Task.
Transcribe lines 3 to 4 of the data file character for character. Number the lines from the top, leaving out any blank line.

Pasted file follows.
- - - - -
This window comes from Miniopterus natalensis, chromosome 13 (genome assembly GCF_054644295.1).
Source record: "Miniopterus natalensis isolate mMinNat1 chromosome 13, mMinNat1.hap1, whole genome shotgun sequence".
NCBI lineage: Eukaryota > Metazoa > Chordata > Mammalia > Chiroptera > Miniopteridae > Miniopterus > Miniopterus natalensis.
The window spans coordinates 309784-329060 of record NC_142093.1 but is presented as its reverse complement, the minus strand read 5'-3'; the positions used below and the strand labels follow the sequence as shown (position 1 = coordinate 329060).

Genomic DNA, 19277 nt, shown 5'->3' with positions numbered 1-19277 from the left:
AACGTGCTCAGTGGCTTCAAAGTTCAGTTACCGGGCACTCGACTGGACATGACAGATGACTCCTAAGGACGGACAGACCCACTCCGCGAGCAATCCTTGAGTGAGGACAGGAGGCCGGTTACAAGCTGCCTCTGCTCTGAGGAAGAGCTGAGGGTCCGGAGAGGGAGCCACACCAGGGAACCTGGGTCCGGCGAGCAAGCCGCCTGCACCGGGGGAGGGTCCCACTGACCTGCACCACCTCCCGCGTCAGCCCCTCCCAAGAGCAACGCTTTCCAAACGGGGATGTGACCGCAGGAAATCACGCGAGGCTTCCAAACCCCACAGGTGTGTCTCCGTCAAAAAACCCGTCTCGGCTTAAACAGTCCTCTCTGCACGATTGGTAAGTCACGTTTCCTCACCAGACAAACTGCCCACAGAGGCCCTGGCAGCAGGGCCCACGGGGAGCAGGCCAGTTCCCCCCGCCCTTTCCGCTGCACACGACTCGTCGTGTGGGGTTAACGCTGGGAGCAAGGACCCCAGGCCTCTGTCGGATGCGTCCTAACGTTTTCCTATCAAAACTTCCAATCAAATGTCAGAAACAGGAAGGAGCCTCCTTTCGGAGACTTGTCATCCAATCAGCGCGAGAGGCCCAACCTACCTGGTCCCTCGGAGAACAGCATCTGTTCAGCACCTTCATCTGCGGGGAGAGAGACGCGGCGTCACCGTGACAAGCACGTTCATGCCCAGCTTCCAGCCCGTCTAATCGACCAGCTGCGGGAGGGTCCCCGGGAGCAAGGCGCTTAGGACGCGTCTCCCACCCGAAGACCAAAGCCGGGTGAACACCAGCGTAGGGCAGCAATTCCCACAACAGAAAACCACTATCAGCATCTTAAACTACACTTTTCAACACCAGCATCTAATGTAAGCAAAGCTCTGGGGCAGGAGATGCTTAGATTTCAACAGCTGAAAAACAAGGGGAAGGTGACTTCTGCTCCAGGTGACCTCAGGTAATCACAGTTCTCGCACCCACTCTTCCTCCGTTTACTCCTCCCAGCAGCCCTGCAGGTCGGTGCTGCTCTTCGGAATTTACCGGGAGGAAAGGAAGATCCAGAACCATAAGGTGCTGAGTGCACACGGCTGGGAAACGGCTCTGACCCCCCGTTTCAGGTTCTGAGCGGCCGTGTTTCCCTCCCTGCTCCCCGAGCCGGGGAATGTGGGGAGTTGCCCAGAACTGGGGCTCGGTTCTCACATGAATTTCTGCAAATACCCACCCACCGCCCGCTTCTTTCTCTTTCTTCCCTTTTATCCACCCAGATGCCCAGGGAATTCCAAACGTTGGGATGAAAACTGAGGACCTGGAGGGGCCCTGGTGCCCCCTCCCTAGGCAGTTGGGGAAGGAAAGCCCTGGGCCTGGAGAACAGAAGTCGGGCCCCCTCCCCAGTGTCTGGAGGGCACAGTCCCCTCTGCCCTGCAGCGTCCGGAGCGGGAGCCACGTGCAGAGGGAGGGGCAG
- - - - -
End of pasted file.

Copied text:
NCBI lineage: Eukaryota > Metazoa > Chordata > Mammalia > Chiroptera > Miniopteridae > Miniopterus > Miniopterus natalensis.
The window spans coordinates 309784-329060 of record NC_142093.1 but is presented as its reverse complement, the minus strand read 5'-3'; the positions used below and the strand labels follow the sequence as shown (position 1 = coordinate 329060).